The Department of Justice’s attempted abandonment of the Michael Flynn prosecution has sparked troubling and conflicting questions of political interference, prosecutorial indiscretion and judicial overreach. But a difficult question at the heart of the matter has gone begging: whether there are meaningful differences between a little lie and a big one, and between lies triggered by government interrogators and those that are volunteered.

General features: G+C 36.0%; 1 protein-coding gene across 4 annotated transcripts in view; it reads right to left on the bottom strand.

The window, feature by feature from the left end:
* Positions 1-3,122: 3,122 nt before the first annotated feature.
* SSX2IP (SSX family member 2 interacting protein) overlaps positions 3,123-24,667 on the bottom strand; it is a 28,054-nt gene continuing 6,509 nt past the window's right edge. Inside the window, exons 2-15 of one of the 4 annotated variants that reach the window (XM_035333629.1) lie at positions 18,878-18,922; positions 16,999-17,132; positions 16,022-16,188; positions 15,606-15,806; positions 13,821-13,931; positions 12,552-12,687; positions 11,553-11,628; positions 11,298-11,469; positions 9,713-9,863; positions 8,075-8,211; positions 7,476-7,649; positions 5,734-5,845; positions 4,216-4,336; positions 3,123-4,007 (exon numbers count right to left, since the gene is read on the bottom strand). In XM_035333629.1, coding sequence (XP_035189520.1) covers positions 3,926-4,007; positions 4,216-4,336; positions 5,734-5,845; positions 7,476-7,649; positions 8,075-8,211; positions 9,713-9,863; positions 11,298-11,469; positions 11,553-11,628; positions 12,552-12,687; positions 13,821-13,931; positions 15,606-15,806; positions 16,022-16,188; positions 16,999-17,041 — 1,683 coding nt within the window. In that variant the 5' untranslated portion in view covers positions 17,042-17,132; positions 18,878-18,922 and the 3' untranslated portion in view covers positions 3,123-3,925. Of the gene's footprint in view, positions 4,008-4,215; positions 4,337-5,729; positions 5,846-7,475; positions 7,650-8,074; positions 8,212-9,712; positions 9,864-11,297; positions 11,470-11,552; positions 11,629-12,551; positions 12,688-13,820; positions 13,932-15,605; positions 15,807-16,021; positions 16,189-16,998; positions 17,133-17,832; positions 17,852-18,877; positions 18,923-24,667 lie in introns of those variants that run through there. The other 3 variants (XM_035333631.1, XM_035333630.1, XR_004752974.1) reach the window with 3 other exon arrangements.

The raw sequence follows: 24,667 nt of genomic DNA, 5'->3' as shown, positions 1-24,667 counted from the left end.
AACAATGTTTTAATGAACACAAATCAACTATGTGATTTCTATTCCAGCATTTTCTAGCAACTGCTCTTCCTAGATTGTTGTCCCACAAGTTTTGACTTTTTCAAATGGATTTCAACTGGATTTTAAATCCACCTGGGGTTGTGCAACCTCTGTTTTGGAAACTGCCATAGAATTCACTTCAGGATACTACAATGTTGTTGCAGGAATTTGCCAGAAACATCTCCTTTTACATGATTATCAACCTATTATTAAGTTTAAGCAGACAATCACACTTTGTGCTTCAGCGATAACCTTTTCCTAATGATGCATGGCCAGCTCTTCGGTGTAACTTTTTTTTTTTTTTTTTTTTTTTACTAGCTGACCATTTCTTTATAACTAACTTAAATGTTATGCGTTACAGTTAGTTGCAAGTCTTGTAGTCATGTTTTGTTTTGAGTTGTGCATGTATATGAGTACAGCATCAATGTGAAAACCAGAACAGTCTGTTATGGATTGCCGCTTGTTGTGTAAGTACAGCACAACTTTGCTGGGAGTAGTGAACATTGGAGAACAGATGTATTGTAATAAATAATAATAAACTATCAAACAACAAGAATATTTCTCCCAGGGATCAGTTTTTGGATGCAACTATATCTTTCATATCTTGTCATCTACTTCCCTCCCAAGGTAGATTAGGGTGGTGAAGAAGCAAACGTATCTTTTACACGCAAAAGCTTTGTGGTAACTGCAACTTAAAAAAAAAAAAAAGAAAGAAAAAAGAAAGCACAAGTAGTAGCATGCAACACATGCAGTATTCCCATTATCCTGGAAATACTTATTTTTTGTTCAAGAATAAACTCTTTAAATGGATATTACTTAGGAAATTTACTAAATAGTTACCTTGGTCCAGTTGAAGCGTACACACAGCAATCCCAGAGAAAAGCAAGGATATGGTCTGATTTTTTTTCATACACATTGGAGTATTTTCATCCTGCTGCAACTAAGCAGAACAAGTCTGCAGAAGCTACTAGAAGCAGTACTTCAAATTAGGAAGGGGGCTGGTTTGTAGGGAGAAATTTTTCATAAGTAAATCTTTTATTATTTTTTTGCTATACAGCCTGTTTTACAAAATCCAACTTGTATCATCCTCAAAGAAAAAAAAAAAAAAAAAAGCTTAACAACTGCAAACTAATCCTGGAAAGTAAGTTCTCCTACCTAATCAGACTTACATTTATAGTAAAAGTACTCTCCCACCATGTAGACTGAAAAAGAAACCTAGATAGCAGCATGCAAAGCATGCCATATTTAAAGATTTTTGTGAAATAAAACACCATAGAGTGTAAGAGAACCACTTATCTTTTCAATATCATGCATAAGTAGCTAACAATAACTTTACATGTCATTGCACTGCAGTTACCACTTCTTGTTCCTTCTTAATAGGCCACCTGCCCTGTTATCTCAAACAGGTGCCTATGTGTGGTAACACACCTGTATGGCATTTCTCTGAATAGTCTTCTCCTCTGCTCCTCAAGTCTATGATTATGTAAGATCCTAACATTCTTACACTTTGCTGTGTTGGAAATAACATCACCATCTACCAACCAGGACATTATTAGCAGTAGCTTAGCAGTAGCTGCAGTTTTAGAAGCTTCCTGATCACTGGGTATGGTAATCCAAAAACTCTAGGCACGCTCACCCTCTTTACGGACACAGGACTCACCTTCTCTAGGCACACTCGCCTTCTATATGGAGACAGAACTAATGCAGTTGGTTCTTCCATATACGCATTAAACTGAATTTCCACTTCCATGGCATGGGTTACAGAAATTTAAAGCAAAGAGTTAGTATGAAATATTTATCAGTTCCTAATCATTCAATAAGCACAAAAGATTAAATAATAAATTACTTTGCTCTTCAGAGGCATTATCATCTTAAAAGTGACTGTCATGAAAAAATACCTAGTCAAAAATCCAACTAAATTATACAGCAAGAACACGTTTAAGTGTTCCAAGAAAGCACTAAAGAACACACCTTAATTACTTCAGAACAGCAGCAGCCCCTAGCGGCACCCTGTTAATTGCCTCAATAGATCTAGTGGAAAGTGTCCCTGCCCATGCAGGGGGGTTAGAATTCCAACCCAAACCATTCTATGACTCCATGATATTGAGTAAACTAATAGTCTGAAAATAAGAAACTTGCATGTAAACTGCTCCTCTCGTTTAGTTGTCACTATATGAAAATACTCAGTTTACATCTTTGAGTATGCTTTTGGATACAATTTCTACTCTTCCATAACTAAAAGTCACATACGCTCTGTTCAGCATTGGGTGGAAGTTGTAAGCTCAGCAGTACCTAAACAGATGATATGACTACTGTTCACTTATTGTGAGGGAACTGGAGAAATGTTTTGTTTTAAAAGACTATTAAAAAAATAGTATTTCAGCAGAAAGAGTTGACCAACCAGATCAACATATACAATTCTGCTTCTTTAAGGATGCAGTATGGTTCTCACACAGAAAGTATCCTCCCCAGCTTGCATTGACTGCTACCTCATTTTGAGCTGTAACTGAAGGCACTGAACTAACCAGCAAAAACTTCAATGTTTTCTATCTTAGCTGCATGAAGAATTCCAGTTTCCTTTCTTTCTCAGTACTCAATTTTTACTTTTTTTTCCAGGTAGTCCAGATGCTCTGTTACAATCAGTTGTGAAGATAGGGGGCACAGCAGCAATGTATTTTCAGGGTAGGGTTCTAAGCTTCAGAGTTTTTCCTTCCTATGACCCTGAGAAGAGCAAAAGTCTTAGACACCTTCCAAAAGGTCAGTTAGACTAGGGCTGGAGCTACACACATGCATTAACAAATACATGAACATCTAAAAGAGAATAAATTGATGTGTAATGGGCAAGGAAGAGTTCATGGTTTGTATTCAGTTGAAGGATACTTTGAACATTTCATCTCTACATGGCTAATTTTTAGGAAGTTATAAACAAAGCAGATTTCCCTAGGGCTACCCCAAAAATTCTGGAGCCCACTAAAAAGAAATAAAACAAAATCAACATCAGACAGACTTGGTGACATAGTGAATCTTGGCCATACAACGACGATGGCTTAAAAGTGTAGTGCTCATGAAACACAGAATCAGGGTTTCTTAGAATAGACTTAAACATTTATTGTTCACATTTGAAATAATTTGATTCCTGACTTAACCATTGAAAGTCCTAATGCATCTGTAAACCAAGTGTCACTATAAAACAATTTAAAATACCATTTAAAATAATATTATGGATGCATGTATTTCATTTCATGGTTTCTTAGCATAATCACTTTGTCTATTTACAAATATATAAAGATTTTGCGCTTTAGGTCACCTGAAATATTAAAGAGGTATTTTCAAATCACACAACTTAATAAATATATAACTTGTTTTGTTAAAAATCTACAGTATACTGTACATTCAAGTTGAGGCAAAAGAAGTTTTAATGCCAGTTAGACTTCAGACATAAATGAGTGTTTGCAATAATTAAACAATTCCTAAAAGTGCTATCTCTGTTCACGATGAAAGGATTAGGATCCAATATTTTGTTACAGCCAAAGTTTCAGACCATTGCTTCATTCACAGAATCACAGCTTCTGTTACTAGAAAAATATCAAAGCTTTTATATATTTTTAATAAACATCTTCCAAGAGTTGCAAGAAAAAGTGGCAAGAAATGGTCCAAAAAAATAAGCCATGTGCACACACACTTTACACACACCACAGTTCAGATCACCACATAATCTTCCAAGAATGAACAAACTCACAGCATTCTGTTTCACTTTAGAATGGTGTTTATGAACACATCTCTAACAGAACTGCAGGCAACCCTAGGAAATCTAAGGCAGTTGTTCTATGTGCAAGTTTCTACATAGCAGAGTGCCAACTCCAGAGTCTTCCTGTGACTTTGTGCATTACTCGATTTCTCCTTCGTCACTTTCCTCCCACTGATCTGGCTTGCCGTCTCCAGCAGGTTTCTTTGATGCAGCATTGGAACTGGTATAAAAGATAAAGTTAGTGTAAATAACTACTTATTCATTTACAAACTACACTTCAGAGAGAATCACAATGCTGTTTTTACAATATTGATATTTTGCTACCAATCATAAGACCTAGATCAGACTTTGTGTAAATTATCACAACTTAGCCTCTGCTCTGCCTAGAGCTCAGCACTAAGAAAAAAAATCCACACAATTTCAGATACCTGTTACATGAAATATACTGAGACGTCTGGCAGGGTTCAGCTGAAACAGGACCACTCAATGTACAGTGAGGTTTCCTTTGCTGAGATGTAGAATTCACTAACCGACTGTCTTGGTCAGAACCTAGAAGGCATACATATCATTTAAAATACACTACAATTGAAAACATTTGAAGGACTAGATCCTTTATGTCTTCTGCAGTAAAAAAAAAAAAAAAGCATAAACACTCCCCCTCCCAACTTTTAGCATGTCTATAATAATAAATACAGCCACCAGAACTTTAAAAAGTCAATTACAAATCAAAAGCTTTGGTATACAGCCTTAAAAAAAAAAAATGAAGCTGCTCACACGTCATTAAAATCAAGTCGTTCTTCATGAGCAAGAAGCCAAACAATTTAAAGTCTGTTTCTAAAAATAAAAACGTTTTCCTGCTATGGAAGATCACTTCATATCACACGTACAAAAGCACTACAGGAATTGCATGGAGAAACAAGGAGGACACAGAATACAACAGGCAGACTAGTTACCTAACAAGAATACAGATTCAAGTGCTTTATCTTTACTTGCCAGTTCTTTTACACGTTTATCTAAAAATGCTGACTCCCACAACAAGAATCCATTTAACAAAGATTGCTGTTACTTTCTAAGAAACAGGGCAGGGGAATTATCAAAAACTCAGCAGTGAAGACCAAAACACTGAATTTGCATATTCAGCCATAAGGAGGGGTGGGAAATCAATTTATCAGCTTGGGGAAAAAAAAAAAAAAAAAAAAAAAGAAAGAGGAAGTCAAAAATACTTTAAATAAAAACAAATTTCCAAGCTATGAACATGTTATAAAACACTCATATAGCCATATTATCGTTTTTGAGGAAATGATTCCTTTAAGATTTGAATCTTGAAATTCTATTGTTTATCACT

Put aside philosophical and moral considerations that complicate answering those questions, because in federal court, the answer is simple: not really. Under prevailing interpretations of the false statement statute and its low bar for establishing materiality, a lie is a lie—and a felony. So, if we accept at face value the government’s newly professed concerns about the materiality of the false statements at issue in the Flynn case, maybe it’s time to consider broad reforms to the statute and distinguish lies that matter from lies that don’t.

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